Since the time of the Conquest, conservation has taken a backseat to empire, nation-building and economic growth. The results are evident today in fragmented ecosystems, displaced communities, lost biodiversity, and altered watersheds. The toll taken by the rubber boom, for example, can be tracked a century later in the impact on species, human populations, and the infectious diseases in the Putumayo-—scars left behind by the human rush into the Amazon.
Prudent use of the hemisphere’s primary products—agriculture, fisheries, forestry, and mining—will remain important to Latin America’s global economic strategy. But it’s not our grandparents’ hemisphere any more. In just one generation, the region has demonstrated its capacity to move beyond simple resource exploitation to a broader strategy that has modernized nearly every economy. Those who predict that the twenty-first century belongs to Asia should look more closely at our hemisphere, which may have the best institutional base of any emerging market region for taking advantage of the next economic expansion.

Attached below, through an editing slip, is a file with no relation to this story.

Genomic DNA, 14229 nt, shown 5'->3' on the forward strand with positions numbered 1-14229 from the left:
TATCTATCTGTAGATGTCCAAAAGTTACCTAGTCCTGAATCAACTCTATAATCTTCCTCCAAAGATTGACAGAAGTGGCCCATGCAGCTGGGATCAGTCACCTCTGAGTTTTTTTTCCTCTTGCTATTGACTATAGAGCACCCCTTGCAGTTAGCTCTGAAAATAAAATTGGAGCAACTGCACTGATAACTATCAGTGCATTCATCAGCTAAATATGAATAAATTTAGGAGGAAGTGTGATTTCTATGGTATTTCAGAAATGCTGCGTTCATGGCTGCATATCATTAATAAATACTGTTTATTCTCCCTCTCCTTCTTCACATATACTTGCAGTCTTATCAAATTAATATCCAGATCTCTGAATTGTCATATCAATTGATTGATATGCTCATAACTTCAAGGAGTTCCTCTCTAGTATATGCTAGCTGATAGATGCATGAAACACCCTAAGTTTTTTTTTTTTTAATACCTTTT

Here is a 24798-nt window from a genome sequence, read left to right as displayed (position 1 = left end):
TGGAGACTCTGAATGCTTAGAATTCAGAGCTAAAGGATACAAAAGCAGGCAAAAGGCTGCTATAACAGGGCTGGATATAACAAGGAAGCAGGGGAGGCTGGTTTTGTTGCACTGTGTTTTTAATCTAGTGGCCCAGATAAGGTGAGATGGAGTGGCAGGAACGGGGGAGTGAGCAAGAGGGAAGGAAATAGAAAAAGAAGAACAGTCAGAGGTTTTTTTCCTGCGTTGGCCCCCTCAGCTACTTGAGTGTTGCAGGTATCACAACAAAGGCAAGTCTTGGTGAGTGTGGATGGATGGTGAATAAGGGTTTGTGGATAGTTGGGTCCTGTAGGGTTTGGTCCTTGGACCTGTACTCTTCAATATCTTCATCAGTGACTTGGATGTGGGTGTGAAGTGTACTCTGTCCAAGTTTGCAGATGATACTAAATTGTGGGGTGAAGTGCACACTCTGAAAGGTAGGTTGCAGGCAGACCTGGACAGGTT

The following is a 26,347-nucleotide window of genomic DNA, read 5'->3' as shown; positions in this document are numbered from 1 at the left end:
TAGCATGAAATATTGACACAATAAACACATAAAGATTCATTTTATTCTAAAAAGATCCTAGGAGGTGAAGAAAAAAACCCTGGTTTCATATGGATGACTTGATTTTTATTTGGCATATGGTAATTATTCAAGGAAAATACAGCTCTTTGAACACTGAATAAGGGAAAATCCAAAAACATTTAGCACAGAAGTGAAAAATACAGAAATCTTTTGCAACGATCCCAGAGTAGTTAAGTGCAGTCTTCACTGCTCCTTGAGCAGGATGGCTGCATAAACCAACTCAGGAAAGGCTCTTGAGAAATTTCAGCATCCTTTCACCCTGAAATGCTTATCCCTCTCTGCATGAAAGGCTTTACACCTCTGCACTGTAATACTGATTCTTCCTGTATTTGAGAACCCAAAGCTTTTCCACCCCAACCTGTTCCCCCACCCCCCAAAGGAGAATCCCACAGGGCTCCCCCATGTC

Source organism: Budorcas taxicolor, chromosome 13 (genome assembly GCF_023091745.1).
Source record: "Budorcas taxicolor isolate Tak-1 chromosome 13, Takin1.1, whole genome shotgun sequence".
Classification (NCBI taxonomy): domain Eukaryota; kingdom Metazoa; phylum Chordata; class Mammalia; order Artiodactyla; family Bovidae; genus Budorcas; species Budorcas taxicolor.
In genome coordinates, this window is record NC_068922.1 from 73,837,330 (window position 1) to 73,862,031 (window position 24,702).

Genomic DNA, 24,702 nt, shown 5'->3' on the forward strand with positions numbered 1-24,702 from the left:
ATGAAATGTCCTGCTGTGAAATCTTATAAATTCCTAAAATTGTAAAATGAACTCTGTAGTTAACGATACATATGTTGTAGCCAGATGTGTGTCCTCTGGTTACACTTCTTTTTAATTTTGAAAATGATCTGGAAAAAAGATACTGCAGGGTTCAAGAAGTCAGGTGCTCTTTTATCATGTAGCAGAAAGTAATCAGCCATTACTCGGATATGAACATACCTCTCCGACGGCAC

But now more than ever, we need to keep in mind the costs of such development on the hemisphere’s environment. Growing Latin American economies will put great pressure on existing natural resources, including energy and energy infrastructure. Carbon dioxide and other atmospheric trace gas emissions will increase, affecting the hemisphere’s parks and protected areas, which are already threatened by climate change.
Yet public policy has not evolved to respond to these new pressures. Current policy in most Latin American nations continues to borrow from economic growth models of the past, such as import-substitution, export-led growth, economic nationalism, grandiose public works projects, growth without equity, and unsustainable resource extraction in the primary sector…
Tags: Carbon emissions, conservation, Deforestation, ecosystems in southern cone, IIRSA, infrastructure planning, Latin America's biodiversity, Patagonia, wildlife trade